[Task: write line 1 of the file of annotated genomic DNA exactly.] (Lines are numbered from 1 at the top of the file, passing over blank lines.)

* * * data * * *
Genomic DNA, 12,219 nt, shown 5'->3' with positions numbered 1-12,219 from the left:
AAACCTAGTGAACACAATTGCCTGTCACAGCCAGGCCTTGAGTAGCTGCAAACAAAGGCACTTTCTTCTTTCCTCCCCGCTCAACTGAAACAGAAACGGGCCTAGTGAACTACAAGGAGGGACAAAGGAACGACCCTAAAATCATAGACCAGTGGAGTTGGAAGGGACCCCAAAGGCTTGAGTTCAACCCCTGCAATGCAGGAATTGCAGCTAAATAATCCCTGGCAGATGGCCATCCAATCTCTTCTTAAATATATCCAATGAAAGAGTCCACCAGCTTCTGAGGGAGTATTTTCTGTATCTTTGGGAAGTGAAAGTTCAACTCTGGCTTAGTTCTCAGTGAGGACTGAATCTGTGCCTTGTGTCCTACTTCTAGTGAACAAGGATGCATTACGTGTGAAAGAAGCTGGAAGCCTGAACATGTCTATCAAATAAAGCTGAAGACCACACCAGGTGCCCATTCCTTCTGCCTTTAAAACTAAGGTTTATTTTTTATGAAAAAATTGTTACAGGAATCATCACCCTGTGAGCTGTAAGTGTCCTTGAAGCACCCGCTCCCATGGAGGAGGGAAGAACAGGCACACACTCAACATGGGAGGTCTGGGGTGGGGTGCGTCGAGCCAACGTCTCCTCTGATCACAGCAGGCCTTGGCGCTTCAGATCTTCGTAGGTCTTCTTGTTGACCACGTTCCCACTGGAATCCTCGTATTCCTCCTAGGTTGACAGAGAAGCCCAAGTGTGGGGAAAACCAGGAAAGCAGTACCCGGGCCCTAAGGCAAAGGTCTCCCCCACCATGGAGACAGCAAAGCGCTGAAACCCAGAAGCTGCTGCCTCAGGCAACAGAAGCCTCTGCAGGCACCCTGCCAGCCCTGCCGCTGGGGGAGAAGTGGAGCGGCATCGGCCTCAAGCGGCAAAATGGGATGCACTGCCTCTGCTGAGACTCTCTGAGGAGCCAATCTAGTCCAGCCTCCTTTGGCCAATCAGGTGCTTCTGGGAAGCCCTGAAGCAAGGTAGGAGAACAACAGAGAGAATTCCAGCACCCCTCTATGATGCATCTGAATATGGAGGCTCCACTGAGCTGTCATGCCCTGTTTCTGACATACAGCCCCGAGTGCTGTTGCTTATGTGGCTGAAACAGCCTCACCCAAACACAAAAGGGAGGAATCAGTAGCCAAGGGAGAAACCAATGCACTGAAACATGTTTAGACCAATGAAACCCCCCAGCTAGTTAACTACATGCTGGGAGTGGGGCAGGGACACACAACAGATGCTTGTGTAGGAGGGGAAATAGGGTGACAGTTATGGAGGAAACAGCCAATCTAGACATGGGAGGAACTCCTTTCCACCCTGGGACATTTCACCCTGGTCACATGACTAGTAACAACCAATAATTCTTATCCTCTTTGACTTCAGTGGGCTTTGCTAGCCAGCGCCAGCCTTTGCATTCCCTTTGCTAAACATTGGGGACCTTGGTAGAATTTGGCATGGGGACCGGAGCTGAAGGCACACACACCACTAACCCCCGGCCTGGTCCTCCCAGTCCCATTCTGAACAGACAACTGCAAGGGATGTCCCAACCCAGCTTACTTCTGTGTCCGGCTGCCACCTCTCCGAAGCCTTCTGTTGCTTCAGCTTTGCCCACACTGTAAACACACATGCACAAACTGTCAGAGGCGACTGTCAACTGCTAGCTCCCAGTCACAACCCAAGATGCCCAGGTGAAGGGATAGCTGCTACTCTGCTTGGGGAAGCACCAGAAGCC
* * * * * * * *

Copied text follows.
Genomic DNA, 12,219 nt, shown 5'->3' with positions numbered 1-12,219 from the left: